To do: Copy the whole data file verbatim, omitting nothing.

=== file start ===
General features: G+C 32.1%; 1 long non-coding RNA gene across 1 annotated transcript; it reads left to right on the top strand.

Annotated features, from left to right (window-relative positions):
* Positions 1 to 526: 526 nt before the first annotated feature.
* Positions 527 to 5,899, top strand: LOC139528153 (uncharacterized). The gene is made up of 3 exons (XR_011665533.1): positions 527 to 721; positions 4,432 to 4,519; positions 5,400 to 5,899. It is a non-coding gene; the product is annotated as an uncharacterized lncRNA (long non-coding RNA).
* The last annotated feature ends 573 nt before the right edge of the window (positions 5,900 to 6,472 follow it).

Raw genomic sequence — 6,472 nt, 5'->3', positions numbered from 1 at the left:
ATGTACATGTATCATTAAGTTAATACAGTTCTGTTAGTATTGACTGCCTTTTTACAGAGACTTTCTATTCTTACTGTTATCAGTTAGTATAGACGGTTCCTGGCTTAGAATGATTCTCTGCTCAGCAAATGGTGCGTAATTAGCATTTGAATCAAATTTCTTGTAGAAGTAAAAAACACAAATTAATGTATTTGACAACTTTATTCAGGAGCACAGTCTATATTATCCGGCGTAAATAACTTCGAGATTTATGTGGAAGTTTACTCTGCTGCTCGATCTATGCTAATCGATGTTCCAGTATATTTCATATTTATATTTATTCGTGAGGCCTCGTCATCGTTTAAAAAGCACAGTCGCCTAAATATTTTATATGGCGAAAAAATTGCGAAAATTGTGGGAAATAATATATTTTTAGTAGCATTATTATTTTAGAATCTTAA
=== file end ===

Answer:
General features: G+C 32.1%; 1 long non-coding RNA gene across 1 annotated transcript; it reads left to right on the top strand.

Annotated features, from left to right (window-relative positions):
* Positions 1 to 526: 526 nt before the first annotated feature.
* Positions 527 to 5,899, top strand: LOC139528153 (uncharacterized). The gene is made up of 3 exons (XR_011665533.1): positions 527 to 721; positions 4,432 to 4,519; positions 5,400 to 5,899. It is a non-coding gene; the product is annotated as an uncharacterized lncRNA (long non-coding RNA).
* The last annotated feature ends 573 nt before the right edge of the window (positions 5,900 to 6,472 follow it).

Raw genomic sequence — 6,472 nt, 5'->3', positions numbered from 1 at the left:
ATGTACATGTATCATTAAGTTAATACAGTTCTGTTAGTATTGACTGCCTTTTTACAGAGACTTTCTATTCTTACTGTTATCAGTTAGTATAGACGGTTCCTGGCTTAGAATGATTCTCTGCTCAGCAAATGGTGCGTAATTAGCATTTGAATCAAATTTCTTGTAGAAGTAAAAAACACAAATTAATGTATTTGACAACTTTATTCAGGAGCACAGTCTATATTATCCGGCGTAAATAACTTCGAGATTTATGTGGAAGTTTACTCTGCTGCTCGATCTATGCTAATCGATGTTCCAGTATATTTCATATTTATATTTATTCGTGAGGCCTCGTCATCGTTTAAAAAGCACAGTCGCCTAAATATTTTATATGGCGAAAAAATTGCGAAAATTGTGGGAAATAATATATTTTTAGTAGCATTATTATTTTAGAATCTTAA